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Civil rights giant Reverend Joseph Lowery remembered

Crusader Staff Report

He was one of the last giants of the Civil Rights Movement.

Today, Black leaders across the country are remembering the Reverend Joseph Lowery, the co-founder of Southern Christian Leadership Conference who died March 27. He was 98.

Often called the “dean” of the civil rights movement, Lowery was a soldier in the movement with the Reverends Martin Luther King Jr. and Jesse Jackson.

He was born on October 6, 1921 in Huntsville, Alabama, the son of a small business owner and a mother who was a part-time schoolteacher. In 1950, Lowery married Evelyn Gibson; they had three daughters. Lowery also had two sons from a previous marriage.

In his hometown, cross burnings by the Klu Klux Klan were a way of life during the segregated times of Jim Crow. Lowery said he wanted to work as an activist after an encounter with a policeman at his father’s sweets shop when he was 12 or 13 years old.

“A big white policeman was coming in, and he punched me in the stomach with his nightstick,” Lowery told the Atlanta Tribune magazine in 2004.

“He said, ‘Get back n——-. Don’t you see a white man coming in the door?’”

After college, Lowery became an ordained Methodist minister who served congregations in Alabama and Georgia. He later organized marches in Selma and Birmingham, Alabama.

Lowery served nearly half a century as a pastor, spending much of that time with Central United Methodist and Cascade United Methodist in Atlanta, Georgia.

With racial tensions rising in cities across the country, in 1957, Lowery helped start the Southern Christian Leadership Conference civil rights organization with Martin Luther King Jr. The organization’s activism   helped lead to the passage of the Civil Rights Act of 1964, which President Lyndon Johnson signed.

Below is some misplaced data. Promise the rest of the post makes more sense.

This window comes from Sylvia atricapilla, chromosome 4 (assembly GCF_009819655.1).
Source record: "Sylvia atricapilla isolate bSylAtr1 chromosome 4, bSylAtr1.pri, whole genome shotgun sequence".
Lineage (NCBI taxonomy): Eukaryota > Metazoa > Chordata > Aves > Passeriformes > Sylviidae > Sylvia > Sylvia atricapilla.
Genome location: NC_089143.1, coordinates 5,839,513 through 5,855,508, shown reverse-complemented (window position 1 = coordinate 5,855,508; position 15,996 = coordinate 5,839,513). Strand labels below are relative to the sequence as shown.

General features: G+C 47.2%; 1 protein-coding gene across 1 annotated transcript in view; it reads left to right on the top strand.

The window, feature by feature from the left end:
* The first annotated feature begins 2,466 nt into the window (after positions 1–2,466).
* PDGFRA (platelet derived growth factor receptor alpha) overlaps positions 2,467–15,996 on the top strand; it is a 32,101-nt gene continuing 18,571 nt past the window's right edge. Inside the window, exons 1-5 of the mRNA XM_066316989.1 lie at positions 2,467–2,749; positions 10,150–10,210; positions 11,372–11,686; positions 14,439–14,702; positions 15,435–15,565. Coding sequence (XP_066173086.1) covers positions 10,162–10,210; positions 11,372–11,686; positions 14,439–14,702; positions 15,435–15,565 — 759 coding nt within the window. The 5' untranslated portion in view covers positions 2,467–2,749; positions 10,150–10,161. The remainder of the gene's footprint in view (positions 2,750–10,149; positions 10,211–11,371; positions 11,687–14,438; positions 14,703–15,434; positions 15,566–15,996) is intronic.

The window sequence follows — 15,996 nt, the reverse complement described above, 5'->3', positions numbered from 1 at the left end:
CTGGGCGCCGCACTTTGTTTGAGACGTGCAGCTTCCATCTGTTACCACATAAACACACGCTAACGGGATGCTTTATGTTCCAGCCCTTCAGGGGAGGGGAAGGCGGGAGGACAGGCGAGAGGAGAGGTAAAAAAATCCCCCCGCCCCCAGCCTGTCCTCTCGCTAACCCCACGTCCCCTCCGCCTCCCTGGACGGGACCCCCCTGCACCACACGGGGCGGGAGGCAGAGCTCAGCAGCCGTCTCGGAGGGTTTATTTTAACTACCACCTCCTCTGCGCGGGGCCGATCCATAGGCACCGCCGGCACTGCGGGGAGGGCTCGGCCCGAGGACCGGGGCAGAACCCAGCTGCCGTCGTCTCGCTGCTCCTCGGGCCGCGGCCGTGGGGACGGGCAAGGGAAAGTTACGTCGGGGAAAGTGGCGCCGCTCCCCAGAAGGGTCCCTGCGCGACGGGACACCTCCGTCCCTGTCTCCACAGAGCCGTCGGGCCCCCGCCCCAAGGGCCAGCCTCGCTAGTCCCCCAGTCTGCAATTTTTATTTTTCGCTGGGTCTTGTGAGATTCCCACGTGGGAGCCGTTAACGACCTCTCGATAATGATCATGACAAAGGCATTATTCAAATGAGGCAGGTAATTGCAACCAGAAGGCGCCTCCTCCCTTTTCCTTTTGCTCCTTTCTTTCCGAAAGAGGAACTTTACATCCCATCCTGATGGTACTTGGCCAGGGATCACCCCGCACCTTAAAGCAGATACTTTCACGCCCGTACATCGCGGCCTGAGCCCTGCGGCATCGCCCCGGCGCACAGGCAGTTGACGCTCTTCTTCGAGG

“We had been through sit-ins and kneel-ins where we had been beat up and locked up and cussed out and locked out,” Lowery said in a 1994 interview. “It was a milestone, a watershed. It helped America take off the cloak of official segregation.”

Lowery later served as the SCLC’s president for more than two decades, leading protests for civil rights in South Africa and peace in the Middle East.

He remained an activist even after retiring in 1992, fighting for gay rights and election reform, and against capital punishment.

“We had to remain ever vigilant … and energetic to protect those rights, lest the clock be turned back,” Lowery said.

He vowed never to seek political office, like some of his fellow activists, because he said he could achieve more for the civil rights movement from among the people.

“He was a champion for civil rights, a challenger of injustice, a dear friend to the King family. Thank you, sir,” the King Center tweeted Friday night.

Lowery started the Coalition for the People’s Agenda in 1998 to educate and register new voters, and he continued to be involved in the cause until his passing.

In 2006, at Coretta Scott King’s funeral, he blasted President George W. Bush’s decision to go to war against Iraq.

“We know now there were no weapons of mass destruction over there, but Coretta knew, and we know that there are weapons of misdirection right down here,” Lowery said. “Millions without health insurance. Poverty abounds. For war, billions more, but no more for the poor.”

In 2009, Lowery delivered the benediction at President Obama’s inauguration in January. Six months later, Obama awarded him the Presidential Medal of Freedom.

“As one, we can poke you in the eye,” he told the Atlanta Tribune, holding up one finger, then shaping his hand into a fist. “But if we come together, we can knock you out.”

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